Determination of the Effective Factors

All the variables affecting the health service utilization were examined using the vote counting method. We classified the variables into three main categories and several sub-categories: 1. Household demographic variables (gender, age, household size, and maternal age), 2. Economic-social status (residence, education, household income, mother's occupation, household head status, socioeconomic conditions, etc.), and 3. Health status (birth weight, health status, medical expenses, health needs, and chronic disease). The results showed that age was one of the variables affecting the utilization rate of services in the group of demographic variables so that a significant and positive effect was proven in four out of the total five studies. Education and social class were the variables affecting the utilization in the socio-economic status so that a significant and positive effect was proven in two out of the three studies (Table-4).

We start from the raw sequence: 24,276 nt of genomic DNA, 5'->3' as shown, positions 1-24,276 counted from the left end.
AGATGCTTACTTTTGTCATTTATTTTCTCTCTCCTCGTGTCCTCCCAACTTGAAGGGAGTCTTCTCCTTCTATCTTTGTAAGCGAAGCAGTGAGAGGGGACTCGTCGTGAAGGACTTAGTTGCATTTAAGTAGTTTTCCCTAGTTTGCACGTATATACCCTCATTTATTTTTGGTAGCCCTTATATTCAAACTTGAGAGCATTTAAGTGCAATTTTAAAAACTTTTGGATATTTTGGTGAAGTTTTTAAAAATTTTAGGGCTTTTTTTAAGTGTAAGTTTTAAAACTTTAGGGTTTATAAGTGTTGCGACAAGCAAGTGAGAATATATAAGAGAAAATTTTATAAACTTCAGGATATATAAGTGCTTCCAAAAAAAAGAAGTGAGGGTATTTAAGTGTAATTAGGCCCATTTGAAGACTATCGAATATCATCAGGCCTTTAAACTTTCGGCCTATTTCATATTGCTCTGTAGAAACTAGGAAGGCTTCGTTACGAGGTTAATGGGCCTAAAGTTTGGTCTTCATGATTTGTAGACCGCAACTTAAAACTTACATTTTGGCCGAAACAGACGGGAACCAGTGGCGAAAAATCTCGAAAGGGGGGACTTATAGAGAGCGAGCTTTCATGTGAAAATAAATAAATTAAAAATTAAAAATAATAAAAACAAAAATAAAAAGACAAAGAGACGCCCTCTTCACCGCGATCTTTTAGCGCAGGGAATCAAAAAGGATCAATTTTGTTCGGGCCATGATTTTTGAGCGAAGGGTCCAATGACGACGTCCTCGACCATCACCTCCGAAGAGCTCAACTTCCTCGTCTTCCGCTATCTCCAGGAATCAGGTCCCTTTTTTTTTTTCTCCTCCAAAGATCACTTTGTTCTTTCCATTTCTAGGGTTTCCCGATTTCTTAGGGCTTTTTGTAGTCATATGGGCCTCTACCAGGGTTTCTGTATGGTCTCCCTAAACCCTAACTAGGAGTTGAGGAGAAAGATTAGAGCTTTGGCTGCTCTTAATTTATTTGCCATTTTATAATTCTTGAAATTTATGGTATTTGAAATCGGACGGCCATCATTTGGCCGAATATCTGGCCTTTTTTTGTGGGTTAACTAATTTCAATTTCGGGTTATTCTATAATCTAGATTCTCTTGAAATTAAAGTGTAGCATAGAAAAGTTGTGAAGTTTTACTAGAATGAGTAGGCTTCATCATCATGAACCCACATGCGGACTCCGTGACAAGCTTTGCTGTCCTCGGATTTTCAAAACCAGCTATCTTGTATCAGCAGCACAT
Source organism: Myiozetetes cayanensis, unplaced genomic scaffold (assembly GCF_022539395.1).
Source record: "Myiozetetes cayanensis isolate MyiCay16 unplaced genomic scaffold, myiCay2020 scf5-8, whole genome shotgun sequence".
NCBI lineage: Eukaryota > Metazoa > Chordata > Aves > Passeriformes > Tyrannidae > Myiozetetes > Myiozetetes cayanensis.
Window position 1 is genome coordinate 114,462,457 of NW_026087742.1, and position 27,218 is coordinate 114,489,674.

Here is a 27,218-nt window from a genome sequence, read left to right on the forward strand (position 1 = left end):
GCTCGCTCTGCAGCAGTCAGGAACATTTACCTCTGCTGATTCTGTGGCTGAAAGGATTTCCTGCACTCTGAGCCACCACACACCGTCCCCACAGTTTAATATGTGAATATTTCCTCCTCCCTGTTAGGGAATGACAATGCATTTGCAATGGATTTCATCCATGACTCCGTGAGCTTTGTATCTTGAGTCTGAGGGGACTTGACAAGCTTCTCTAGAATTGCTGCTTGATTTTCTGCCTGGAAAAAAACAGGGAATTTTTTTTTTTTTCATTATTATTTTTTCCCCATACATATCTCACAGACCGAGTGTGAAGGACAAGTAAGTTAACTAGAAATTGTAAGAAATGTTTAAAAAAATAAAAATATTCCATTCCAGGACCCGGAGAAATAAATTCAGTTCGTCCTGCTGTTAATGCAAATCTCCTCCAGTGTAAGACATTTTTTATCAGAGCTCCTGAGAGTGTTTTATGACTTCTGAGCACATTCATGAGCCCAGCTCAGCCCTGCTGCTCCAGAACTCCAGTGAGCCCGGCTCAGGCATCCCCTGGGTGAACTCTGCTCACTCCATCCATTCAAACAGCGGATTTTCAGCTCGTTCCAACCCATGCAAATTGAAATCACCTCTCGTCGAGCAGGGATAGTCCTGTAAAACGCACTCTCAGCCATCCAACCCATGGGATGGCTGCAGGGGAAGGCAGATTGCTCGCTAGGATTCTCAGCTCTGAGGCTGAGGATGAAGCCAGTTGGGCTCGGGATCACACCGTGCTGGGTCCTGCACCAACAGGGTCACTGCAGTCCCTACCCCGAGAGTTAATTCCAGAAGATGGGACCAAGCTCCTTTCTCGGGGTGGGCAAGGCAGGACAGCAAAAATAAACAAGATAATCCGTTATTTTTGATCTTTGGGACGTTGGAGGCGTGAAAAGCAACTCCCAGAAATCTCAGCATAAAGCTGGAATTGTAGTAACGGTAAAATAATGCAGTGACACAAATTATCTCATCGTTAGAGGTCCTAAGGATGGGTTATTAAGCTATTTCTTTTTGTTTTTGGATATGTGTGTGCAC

Discussion